Shannon Miles Sentenced to Prison for Killing Deputy Goforth
Hundreds attended Deputy Darren Goforth's funeral last year to support his family and the Harris County Sheriff's Office.
Photo by Marco Torres
Two years after gunning down Harris County Sheriff's Deputy Darren Goforth in a gas station parking lot, the killer, Shannon Miles, has pleaded guilty to capital murder and has been sentenced to life in prison without parole.
Miles was accused of the ambush-style killing in August 2015, when sheriff's investigators said he shot Goforth upwards of 15 times in the back while he was filling up gas in his patrol car at a Chevron in broad daylight. Miles, who is schizophrenic, was spared the death penalty largely due to his mental illness, said his defense attorney, Anthony Osso. Osso, in fact, said that Miles did not even remember the day he killed Goforth, making the investigation difficult for the defense — but that Miles decided to accept responsibility for the crime after reviewing all the evidence, including video footage from the gas station.
Special prosecutor Brett Ligon, who is the Montgomery County district attorney, said seeking the death penalty would have been useless given Miles likely would have been found incompetent due to his mental illness and never could have been executed. Ligon said Goforth's family agreed that life without parole was a just punishment.
"When nobody gives a good goddamn about you and die in a pauper's grave, that is the beat down that's life without parole," Ligon said. "I've executed people, and I've put 'em on life without parole, and I will tell you, neither one of those are good options. Neither one of them. They both suck. And that's what I want, is the ultimate suck — and he got the ultimate suck."
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Since the day that the former administrations of the Harris County District Attorney's Office and Harris County Sheriff's Office even announced Goforth's murder, the case has run a tumultuous course, with repeated misconduct among investigators assigned to the case and heated accusations running amok.
At the very first press conference, former district attorney Devon Anderson and former sheriff Ron Hickman faced mounting criticism after appearing to suggest that Black Lives Matter rhetoric had inspired Miles to kill Goforth simply because he was wearing a uniform. While the motive is still unknown even today and the attack is largely believed to have been senseless, Miles's mental illness quickly became a central part of the case. He was found incompetent to stand trial in February 2016 and ordered to a state mental hospital for several months to restore competency.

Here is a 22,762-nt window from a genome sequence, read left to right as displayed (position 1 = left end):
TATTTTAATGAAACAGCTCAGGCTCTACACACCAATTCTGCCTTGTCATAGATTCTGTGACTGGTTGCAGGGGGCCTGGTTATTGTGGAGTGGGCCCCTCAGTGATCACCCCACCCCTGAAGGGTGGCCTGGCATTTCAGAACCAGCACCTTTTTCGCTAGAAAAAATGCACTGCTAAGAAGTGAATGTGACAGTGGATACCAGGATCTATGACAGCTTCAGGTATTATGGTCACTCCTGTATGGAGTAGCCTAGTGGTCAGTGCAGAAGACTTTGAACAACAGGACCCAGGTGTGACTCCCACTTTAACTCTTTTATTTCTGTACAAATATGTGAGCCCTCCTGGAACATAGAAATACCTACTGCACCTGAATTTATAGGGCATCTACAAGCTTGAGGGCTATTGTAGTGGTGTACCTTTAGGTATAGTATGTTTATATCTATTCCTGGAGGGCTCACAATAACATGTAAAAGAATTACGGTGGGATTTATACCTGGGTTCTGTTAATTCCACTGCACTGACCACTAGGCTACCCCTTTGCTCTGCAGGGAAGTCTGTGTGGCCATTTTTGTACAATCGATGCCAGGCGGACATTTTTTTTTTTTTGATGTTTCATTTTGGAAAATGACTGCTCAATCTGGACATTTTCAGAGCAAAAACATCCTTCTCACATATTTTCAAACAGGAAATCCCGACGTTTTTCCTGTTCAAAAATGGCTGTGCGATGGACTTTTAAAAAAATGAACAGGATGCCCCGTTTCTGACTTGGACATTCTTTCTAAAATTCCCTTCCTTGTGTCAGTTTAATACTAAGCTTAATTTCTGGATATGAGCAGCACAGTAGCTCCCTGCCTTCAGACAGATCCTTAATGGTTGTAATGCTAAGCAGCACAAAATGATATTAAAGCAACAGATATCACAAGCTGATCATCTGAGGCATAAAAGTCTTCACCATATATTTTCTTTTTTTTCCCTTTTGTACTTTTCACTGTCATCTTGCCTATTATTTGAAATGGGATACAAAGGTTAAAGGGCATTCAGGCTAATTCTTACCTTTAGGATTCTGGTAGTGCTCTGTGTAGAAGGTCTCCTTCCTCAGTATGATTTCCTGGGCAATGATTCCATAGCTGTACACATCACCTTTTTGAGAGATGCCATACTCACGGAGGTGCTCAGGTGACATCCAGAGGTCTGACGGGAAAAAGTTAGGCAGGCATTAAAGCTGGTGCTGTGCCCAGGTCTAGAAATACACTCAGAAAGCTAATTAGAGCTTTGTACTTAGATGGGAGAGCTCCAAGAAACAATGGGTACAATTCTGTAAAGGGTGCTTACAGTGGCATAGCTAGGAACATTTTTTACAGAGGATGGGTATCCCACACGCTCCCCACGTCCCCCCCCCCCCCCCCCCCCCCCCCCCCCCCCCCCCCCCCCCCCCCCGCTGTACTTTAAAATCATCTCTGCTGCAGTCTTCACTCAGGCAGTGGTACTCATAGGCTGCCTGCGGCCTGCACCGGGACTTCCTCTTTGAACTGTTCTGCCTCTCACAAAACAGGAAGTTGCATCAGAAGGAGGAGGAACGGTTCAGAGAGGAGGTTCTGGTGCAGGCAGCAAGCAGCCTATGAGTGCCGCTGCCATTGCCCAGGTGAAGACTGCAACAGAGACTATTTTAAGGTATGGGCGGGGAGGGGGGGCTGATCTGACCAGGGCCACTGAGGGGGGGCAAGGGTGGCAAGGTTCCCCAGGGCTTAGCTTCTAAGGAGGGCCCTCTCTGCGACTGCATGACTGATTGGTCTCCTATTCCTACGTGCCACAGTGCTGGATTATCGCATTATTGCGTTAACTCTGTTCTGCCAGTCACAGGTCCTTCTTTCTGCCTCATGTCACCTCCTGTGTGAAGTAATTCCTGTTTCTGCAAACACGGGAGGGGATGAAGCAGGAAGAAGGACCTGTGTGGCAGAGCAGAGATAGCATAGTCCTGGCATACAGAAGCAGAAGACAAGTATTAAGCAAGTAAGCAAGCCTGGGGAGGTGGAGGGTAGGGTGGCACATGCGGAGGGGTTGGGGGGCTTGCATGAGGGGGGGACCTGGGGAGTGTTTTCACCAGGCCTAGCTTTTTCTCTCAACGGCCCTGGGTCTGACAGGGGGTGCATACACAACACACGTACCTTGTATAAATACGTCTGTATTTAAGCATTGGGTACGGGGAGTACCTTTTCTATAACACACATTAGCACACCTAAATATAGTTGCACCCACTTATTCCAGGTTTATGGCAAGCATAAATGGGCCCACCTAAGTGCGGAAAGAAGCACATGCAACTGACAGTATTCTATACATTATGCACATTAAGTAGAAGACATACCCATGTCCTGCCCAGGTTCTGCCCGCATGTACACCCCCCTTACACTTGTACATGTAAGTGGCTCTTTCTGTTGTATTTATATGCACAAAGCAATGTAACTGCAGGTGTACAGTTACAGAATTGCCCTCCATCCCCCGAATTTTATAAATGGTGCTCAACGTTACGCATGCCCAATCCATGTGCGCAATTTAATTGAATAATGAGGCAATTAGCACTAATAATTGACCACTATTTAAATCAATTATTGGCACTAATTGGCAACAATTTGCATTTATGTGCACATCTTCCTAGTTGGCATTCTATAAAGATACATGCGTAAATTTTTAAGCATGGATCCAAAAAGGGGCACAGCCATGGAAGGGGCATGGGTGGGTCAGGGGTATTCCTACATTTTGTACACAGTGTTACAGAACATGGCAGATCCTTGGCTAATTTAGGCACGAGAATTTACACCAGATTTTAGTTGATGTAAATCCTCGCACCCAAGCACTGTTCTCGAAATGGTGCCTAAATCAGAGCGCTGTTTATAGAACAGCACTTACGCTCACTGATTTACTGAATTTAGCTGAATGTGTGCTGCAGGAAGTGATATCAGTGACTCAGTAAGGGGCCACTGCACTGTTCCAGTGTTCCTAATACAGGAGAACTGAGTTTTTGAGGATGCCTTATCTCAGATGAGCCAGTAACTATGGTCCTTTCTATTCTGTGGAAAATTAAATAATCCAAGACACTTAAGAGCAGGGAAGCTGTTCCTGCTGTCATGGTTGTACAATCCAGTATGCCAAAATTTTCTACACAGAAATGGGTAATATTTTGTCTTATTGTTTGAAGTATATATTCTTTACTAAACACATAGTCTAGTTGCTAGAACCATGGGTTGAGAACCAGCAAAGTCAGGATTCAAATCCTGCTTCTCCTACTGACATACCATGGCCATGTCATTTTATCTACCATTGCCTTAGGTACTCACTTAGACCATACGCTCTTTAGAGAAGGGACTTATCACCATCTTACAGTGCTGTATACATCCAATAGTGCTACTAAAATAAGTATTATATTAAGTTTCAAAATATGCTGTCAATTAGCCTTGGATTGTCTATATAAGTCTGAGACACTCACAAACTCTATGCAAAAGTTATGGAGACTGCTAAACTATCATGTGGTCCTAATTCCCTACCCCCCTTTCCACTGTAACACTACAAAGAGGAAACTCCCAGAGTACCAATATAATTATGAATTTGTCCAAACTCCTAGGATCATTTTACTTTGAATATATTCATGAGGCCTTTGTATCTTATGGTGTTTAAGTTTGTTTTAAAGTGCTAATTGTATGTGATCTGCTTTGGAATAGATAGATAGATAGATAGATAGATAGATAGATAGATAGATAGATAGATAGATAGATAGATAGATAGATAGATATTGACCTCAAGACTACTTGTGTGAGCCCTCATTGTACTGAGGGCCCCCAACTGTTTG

Meanwhile, multiple HCSO deputies and investigators had been fired for having inappropriate relationships with the same eyewitness to Goforth's murder — a woman who was reportedly Goforth's mistress. Two months after Miles's arrest, former HCSO homicide investigator Craig Clopton was fired after he admitted to having "consensual sexual conduct" with the same eyewitness. Then, in February 2016, Hickman had to fire another deputy, Marc Leon, for lying to investigators about his inappropriate "involvement" with the same witness. And then, two days later, a third deputy was fired for "inappropriate communication" with the same witness, leading Hickman to describe what he called "a never-ending cycle of conduct that's embarrassing to every professional peace officer."
It was around that time that HCSO updated its department policy to clarify that deputies aren't allowed to have sex with witnesses or other people in custody.
Current Harris County Sheriff Ed Gonzalez declined to address the misconduct at a press conference after Miles's sentencing hearing, saying that has been covered in the past. Miles's attorney, Anthony Osso, also demurred when asked to discuss his opinion on the investigation of Goforth's murder, saying that the plea deal reached today among all the parties involved revolved primarily around Miles's mental illness.
He was firm that Miles was ultimately declared competent to stand trial, and that even when he returned from the mental hospital, defense attorneys spent months making absolutely sure Miles understood the case against him. Osso commended Montgomery County DA Ligon for agreeing Miles's severe mental illness precluded prosecution from seeking the death penalty. (Ligon was appointed to the case after the Harris County District Attorney's Office recused itself, given a new staff member previously had small role in the case)
"The Texas Court of Criminal Appeals has said that you cannot force medicate someone for the purpose of executing them. Someone like Shannon Miles who has a history of not being able to stay med-compliant—we know that from when he was found incompetent in 2012 and restored to competency, and now he was found incompetent again and restored to competency. He did not stay med-compliant. The likelihood would be that he would not take his medication on death row, and for the next 30 years, the state of Texas would be litigating over whether he could be executed. It was always our position that that would be traumatic for both families involved."
Osso and Ligon said Miles's punishment today has brought closure to both families — and Ligon said Goforth's wife, Kathleen, hoped today would be the last time she and her children would ever been mentioned in the same breath as Shannon Miles.
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